The city of Bend is ready to sell a downtown parking lot it owns on the corner of Greenwood Avenue and Wall Street, but the land may not go to the highest bidder.
After discussing the proposals, Bend’s urban renewal agency could either give one of the mixed-use projects the go-ahead for remaking the corner, on the north end of downtown Bend, or reject both of the proposals.
Either project would bring the city well over $1 million from the sale of the land. One is offering $3.5 million for the site; the other is offering $1.4 million for it. According to an issue summary prepared by city staff, the $3.5 million offered by Taylor Pickhardt Development is close to the land’s market value, while Acadia Properties’ $1.4 million offer is well below real market value.
The Bend Urban Renewal Agency comprises the entire City Council. It owns several pieces of property in and around downtown that are all slated for eventual redevelopment.
As a result of a last-minute switch in the terms of the city’s request for proposals, officials can judge the projects without having to favor the project with the higher sale price to the city.
One proposal, submitted by Taylor Pickhardt Development, calls for a 58,000-square-foot building with underground parking, first-floor retail, a floor of offices and two floors with nine condominiums each. The $20 million project could be complete by the summer of 2009, according to proposal documents.
The condominiums would range in price from about $250,000 to about $600,000, according to information in Taylor Pickhardt’s proposal.
The developers envision several shops or restaurants on the ground floor, which includes a courtyard at the corner of Greenwood and Wall. Taylor Pickhardt also developed the mixed-use building at 919 Bond St., which is still under construction. The developers are involved in the Yarrow residential development in Madras and two projects in Hood River, as well. The developers propose buying the property from the city for $3.5 million.
The second proposal, from Acadia Properties, is a 46,000-square-foot project with street-level retail, two floors of offices above that and a rooftop garden with views of the Cascades. The $13 million development would be done in about two years under the proposal’s timeline.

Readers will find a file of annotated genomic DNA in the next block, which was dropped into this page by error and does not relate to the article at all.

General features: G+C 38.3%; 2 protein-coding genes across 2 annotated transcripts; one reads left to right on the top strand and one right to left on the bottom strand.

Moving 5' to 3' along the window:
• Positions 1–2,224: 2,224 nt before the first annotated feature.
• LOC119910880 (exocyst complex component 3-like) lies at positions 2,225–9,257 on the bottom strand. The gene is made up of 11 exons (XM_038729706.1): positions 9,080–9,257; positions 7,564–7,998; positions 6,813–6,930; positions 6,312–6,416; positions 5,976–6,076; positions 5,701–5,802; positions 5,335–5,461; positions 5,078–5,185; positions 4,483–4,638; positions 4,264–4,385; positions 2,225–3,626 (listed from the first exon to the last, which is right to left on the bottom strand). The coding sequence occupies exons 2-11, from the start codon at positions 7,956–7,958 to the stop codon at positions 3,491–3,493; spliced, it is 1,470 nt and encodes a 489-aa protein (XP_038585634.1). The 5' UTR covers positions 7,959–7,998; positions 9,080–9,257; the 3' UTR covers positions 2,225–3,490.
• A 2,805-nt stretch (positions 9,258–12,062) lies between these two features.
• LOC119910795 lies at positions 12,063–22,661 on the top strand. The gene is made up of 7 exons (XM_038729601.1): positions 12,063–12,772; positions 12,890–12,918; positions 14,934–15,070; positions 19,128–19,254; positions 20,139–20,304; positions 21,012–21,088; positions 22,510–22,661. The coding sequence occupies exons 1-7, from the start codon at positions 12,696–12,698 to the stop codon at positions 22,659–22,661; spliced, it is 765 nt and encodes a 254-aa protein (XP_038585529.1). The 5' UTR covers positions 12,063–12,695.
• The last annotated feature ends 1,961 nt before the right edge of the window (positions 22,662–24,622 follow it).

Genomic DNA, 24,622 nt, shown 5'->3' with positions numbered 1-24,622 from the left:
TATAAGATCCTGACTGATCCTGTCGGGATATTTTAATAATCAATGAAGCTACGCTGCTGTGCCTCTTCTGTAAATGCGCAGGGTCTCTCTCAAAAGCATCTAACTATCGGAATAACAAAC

Dubbed “The Lookout,” the project attempts to incorporate design elements from fire lookout towers, including a tower-like structure at the Greenwood-and-Wall corner of the building with a glass-encased elevator inside. The developers propose buying the land from the city for $1.4 million.
Acadia’s project includes space for six retail businesses on the ground floor, with covered parking spaces behind them accessed from an alley. Acadia has been involved in the redevelopment of the Firehall downtown, the construction of an affordable housing project for seniors in southwest Bend and a retail-apartment building on Northwest Newport Avenue.
In August, just one day before proposals for redeveloping the land at Greenwood and Wall were initially due, the council, acting as BURA, decided to suspend the process to change the factors that would be used to select a project.
Initially, half of a project’s score was to have gone toward the price that developers offered the city for the land. Thirty percent would have gone toward the design concept and 20 percent of the score would have been for the qualifications and experience of the developers.
But at the last minute, councilors decided they would rather have more flexibility in scoring the proposals, so they pulled the plug on the process, returned the proposals unopened to the developers and launched a new process, with proposals due in the middle of September. In the second round, the three categories remained, but there was no scoring percentage or weight attached to any of them.
All but one member of BURA, Councilor Mark Capell, voted in favor of the change.
“We just seem to be doing a number of embarrassing things,” Capell said at the Aug. 15 meeting. “If we keep looking flaky, and I hate to keep using that word, (the city’s credibility) is never going to get better.”
The Bend City Council is considering a number of other things this week.
During a Monday night work session, the council will discuss a widely circulated policy memo on the next steps of developing the 1,500-acre mixed-use Juniper Ridge project. Though the meeting is open to the public, the council is unlikely to open the floor to much public comment, Mayor Bruce Abernethy said.
At a regular City Council meeting Wednesday, councilors will consider another version of a fireworks ordinance that would ban the sale of fireworks inside the city limits.
Read the proposals to develop the lot at Greenwood Avenue and Wall
Street, see the agenda for the Bend Urban Renewal Agency